Norinyl (Norethindrone / Mestranol)

NORINYL® 1/50

Searle

Norethindrone – Mestranol

Oral Contraceptive

Action And Clinical Pharmacology: Estrogen-progestogen combinations act primarily through the mechanism of gonadotropin suppression due to the estrogenic and progestational activity of their components. Although the primary mechanism of action is inhibition of ovulation, alterations in the cervical mucus and the endometrium may also contribute to effectiveness.

Indications And Clinical Uses: Prevention of pregnancy.

Contra-Indications: History of or actual thrombophlebitis or thromboembolic disorders; history of or actual cerebrovascular disorders; history of or actual myocardial infarction or coronary arterial disease; active liver disease or history of or actual benign or malignant liver tumors; history of or known or suspected carcinoma of the breast; history of or known or suspected estrogen-dependent neoplasia; undiagnosed abnormal vaginal bleeding; any ocular lesion arising from ophthalmic vascular disease, such as partial or complete loss of vision or defect in visual fields; when pregnancy is suspected or diagnosed.

Manufacturers’ Warnings In Clinical States: Predisposing Factors for Coronary Artery Disease: Cigarette smoking increases the risk of serious cardiovascular side effects and mortality. Birth control pills increase this risk, especially with increasing age. Convincing data are available to support an upper age limit of 35 years for oral contraceptive use in women who smoke.

Other women who are independently at high risk for cardiovascular disease include those with diabetes, hypertension, abnormal lipid profile, or a family history of these. Whether oral contraceptives accentuate this risk is unclear.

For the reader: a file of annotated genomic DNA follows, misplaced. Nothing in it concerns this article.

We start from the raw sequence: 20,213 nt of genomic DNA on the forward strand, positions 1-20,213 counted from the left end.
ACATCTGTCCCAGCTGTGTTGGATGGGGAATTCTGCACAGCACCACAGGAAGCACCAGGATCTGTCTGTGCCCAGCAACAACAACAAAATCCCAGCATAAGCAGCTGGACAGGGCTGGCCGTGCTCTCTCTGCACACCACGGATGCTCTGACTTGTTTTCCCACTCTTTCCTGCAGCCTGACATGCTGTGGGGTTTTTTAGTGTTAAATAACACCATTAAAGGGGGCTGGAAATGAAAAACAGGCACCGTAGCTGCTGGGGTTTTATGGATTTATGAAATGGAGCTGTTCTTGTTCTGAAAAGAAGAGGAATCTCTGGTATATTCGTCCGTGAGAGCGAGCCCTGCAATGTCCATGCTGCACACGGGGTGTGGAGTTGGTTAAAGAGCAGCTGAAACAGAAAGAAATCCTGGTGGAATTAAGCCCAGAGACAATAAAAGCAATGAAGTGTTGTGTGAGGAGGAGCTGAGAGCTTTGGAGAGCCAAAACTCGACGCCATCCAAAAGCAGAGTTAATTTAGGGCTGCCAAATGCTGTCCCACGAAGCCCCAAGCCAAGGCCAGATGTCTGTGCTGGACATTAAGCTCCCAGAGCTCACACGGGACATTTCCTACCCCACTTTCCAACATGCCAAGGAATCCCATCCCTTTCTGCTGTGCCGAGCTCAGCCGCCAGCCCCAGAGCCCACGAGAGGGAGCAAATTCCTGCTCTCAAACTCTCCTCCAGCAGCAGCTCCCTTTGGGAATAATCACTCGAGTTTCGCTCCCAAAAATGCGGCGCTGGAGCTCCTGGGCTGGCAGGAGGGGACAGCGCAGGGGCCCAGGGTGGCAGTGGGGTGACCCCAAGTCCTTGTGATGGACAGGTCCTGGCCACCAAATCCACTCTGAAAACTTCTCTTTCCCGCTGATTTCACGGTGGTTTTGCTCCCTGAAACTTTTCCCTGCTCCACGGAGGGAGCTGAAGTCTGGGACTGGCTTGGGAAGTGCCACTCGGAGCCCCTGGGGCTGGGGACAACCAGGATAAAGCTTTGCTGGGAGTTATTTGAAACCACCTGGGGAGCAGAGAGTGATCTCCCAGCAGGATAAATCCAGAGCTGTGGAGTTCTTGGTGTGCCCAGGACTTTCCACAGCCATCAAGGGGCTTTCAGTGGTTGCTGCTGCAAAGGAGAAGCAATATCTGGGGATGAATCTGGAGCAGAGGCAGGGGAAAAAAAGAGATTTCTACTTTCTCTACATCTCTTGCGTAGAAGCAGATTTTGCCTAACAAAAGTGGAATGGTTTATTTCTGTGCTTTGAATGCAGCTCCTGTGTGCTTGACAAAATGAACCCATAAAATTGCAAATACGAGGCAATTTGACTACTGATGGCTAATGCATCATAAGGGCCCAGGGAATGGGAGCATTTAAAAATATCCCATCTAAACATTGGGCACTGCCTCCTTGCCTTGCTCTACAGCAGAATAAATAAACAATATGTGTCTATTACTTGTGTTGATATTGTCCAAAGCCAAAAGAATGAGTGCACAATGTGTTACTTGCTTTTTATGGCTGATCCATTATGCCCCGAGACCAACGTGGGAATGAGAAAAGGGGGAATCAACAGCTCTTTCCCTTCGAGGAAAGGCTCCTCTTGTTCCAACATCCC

In low risk, nonsmoking women of any age, the benefits of oral contraceptive use outweigh the possible cardiovascular risks associated with low-dose formulations. Consequently, oral contraceptives may be prescribed for these women up to the age of menopause.

Cigarette smoking increases the risk of serious adverse effects on the heart and blood vessels. This risk increases with age and becomes significant in oral contraceptive users over 35 years of age. Women should be counselled not to smoke.

Discontinue Medication at the Earliest Manifestation of the Following:

A. Thromboembolic and cardiovascular disorders such as: thrombophlebitis, pulmonary embolism, cerebrovascular disorders, myocardial ischemia, mesenteric thrombosis and retinal thrombosis.

B. Conditions that predispose to venous stasis and to vascular thrombosis, e.g., immobilization after accidents or confinement to bed during long-term illness. Other nonhormonal methods of contraception should be used until regular activities are resumed. For use of oral contraceptives when surgery is contemplated, see Precautions.

C. Visual defects, partial or complete.

D. Papilledema or ophthalmic vascular lesions.

E. Severe headache of unknown etiology or worsening of pre-existing migraine headache.

Precautions: Physical Examination and Followup: Before oral contraceptives are used, a thorough history and physical examination should be performed, including a blood pressure determination. Breasts, liver, extremities and pelvic organs should be examined and a Papanicolaou smear should be taken if the patient has been sexually active.

The first followup visit should be done 3 months after oral contraceptives are prescribed. Thereafter, examinations should be performed at least once a year or more frequently if indicated. At each annual visit, examination should include those procedures that were done at the initial visit as outlined above or per recommendations of the Canadian Workshop on Screening for Cancer of the Cervix. Their suggestion was that, for women who had 2 consecutive negative Pap smears, screening could be continued every 3 years up to the age of 69.